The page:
Chapter 19 Page 3 of 6

“You’ve done it!” she exclaimed. “If we know how the millwright is getting his keys, then we are well on the way to cracking this case!

This praise and her glee over the discovery would have made me a lot more comfortable if she had not mentioned later in the conversation that it was peculiar that I was making all of these discoveries single-handed, despite the large number of cryptanalysts and computer scientists on the case. She credited me with discovering the mill in the first place, ignoring the contributions of Rudy Levinski and Lisa. She reminded me that I was the first one to realize that First Chicago was running a delay scam. And now it was I who discovered a flaw in X9.17. This, despite the wide-spread review that the protocol had received since its inception in 1985. A review process that included analysis by the world’s best cryptanalysts. Agnes clearly did not include me in that group. The nature of my early involvement in this case would forever taint my image in Agnes’ eyes. I will always remain a petty hacker, an upstart, and a nuisance by her assessment.

Actually, what troubled me most about Agnes’ comments was that the same observations and accusations could be directed at Rudy Levinski. Hadn’t he made several important discoveries? Many of the most significant contributions had been his. The additions he made to BIF were proving to be a major advance. Rudy was the first one to explore an international connection. I felt uneasy. I never should have accepted that disk from him. Where was he now?

Lisa poured a glass of water from the pitcher on the table and extended the pitcher toward me. I filled my glass and looked around the room. It was filling rapidly now. As I surveyed the room I decided that the chances of the entire case being cracked were good. The speed at which this meeting had been called and the feed-back I had already received regarding the key-exchange protocol, suggested that those in positions of authority were taking swift and expert action. I watched as a short heavy-set man wearing a dark suit approached the lecturn. Danial quickly left to join his own kind and everybody settled down into their seats. The room quieted quickly. The man at the lecturn was overweight enough that he looked uncomfortably warm despite the air-conditioning. His hair was thinning despite his relatively young age. He began by introducing himself and I learned that he was Frank S. Samuelson, head of the FBI. He pulled a handkerchief out of his pocket and patted his forehead as he spoke.

Mr. Samuelson explained that the purpose of the meeting was two-fold. First, we were to determine the extent to which the now apparent weaknesses in the EFT system posed a threat to United States national security. Second, we were to pool resources and develop a plan for immediate implementation that would identify and locate the culprits and apprehend them. He informed us that the people in attendance today represented the FBI, the CIA, the NSA, DISA, the ABA, and “other knowledgeable people.” I suppose Lisa and I fell into the last category. As I looked around the room I concluded that we were the only ones in the last category. It wasn’t hard to guess who was from which agency.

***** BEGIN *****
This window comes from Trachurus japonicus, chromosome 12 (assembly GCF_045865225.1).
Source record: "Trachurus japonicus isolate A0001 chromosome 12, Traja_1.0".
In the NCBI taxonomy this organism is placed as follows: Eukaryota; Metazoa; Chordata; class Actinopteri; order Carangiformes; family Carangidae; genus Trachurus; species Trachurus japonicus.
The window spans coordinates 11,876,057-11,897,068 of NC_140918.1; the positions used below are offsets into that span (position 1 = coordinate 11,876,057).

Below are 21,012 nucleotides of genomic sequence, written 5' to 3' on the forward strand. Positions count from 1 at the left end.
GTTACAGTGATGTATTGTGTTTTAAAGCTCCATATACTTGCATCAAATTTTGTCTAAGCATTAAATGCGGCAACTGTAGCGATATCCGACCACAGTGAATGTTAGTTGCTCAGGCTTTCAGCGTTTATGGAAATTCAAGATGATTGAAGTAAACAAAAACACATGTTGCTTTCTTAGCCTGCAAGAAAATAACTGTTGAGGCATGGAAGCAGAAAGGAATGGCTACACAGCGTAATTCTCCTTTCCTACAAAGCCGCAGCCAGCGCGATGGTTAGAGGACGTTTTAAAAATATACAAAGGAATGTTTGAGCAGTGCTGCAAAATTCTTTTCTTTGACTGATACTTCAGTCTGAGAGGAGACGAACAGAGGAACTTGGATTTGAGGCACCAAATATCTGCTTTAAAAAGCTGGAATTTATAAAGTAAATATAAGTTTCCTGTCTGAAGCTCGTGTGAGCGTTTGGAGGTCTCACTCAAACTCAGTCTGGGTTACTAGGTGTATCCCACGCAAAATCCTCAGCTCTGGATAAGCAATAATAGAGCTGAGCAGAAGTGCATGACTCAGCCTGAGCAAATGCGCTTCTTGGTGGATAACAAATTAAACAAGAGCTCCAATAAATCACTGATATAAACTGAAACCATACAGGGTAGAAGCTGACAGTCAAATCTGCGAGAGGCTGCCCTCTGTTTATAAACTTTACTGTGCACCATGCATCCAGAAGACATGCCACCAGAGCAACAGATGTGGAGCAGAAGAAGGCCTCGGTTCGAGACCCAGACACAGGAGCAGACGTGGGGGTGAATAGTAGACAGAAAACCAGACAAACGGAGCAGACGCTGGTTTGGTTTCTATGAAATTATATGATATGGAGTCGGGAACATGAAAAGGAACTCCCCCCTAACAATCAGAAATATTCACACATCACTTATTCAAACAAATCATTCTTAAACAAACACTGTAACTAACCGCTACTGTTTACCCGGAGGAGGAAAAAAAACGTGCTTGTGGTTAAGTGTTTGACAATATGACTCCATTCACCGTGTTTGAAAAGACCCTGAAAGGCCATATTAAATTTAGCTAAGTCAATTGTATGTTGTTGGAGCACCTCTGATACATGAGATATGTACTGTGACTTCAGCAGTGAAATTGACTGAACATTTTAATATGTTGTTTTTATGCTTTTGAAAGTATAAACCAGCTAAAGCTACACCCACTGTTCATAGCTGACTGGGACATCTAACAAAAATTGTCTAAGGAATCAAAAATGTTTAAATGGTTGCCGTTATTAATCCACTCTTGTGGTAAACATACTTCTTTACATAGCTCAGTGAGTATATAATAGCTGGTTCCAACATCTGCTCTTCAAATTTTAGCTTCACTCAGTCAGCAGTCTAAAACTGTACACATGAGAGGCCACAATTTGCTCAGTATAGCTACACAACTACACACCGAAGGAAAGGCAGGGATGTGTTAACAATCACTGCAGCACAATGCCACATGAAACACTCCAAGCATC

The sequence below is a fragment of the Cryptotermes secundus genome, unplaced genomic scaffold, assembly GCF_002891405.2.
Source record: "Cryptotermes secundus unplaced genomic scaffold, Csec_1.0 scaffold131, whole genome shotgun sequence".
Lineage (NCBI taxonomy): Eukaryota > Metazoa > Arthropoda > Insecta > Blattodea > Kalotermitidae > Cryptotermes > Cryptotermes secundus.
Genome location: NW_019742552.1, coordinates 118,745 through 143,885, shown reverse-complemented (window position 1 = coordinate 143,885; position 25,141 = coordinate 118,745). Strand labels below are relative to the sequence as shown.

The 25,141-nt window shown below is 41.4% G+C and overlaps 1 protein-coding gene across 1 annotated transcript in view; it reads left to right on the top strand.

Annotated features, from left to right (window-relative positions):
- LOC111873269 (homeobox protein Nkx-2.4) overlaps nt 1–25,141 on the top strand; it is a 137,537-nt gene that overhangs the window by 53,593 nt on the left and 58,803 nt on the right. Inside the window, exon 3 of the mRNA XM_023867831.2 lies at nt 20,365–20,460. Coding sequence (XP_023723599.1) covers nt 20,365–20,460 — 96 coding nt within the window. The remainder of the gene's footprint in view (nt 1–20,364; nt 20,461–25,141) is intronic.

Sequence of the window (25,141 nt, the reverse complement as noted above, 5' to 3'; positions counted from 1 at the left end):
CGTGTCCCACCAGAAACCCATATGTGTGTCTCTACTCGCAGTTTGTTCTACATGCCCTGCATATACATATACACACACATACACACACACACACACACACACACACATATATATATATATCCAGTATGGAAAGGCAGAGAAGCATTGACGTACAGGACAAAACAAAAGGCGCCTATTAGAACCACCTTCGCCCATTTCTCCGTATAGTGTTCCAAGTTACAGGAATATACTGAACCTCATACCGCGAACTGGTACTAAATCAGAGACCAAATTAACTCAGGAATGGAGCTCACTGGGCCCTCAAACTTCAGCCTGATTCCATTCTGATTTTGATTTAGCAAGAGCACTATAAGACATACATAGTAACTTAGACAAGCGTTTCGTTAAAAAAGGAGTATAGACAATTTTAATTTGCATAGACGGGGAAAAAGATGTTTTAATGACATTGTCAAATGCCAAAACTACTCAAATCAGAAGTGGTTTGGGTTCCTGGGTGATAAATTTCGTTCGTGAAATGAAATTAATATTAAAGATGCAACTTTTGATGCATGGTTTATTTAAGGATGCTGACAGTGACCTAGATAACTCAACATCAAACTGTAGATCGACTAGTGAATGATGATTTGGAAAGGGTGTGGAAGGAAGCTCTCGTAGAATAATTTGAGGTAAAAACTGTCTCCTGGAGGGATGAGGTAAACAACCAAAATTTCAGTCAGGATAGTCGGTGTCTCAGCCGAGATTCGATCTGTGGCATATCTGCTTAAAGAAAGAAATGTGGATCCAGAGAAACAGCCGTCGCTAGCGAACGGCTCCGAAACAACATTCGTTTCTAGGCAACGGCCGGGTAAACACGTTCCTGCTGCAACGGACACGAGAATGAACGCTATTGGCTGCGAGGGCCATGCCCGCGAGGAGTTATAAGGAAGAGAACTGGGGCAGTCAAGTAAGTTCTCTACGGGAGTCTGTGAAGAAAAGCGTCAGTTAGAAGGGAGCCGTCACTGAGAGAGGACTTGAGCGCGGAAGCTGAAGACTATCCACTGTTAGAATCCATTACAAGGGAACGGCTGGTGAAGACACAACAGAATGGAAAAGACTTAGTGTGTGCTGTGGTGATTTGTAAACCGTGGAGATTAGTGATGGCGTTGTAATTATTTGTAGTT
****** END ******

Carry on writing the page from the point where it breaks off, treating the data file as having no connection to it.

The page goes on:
The bankers were all in the fifth row, to my right (the seats immediately behind me were still empty). Templemeyer was among them. Apparently Rudy had not been invited, for I did not see him. The group was easily identifiable as ABA people from their dress — they looked like bankers. All of them wore light grey suits, and several of the suits were three-piece. Their ties were mostly yellow; those that were not were generally light colors. All of them had chosen to leave their suit-coats on, despite the fact that most of the other people in the room were in shirt-sleeves. If they were not bankers then my next guess would have been accountants.

Other than myself and Lisa, the NSA people were the only ones wearing casual clothes. I knew they were NSA because, like everybody else, they chose to sit with their own kind and I spotted Lorenzo and Mr. Little among them. Little and company had been the last to arrive and were seated near the back of the room.

The DISA group was easy to spot since they were all dressed in military uniforms. DISA is the Defense Intelligence Security Agency. They are a joint forces group that spans all of the defense units (army, navy, air-force, etc.). DISA is responsible for overall information security — both strategic planning and implementation. Curiously, the NSA falls under the authority of DISA, although I have no doubt that DISA takes orders from the NSA in all matters related to cryptography; DISA is left to address security matters that lie closer to physical security, I suspect.

Even the FBI and CIA were easily distinguishable, although I would have known which group was which anyway simply because I knew the FBI people and I recognized the face of one of the CIA (Weld). The FBI agents seemed to adhere to the stereotype of a spook more than the CIA did. The CIA agents had a bit more variety in their dress code, whereas the FBI might as well sell clothes in the basement of their headquarters; it looked as if they all shopped at the same store anyway.

My survey of the room eventually brought my attention back to Lisa and myself. It was at this point that I noticed that Lisa and Agnes were the only women in the room. Agnes must be a bit of an anomaly, being a female in a position of authority in a business still very much dominated by men. She handles it well. I was never consciously aware of her gender; never really stopped to think about it, until now. Suddenly I wondered if she had children. I realized then that I knew very little about her personal life. I suppose that is part of the reason she has risen to the level she has — she is capable enough that her gender never has a chance to become an issue.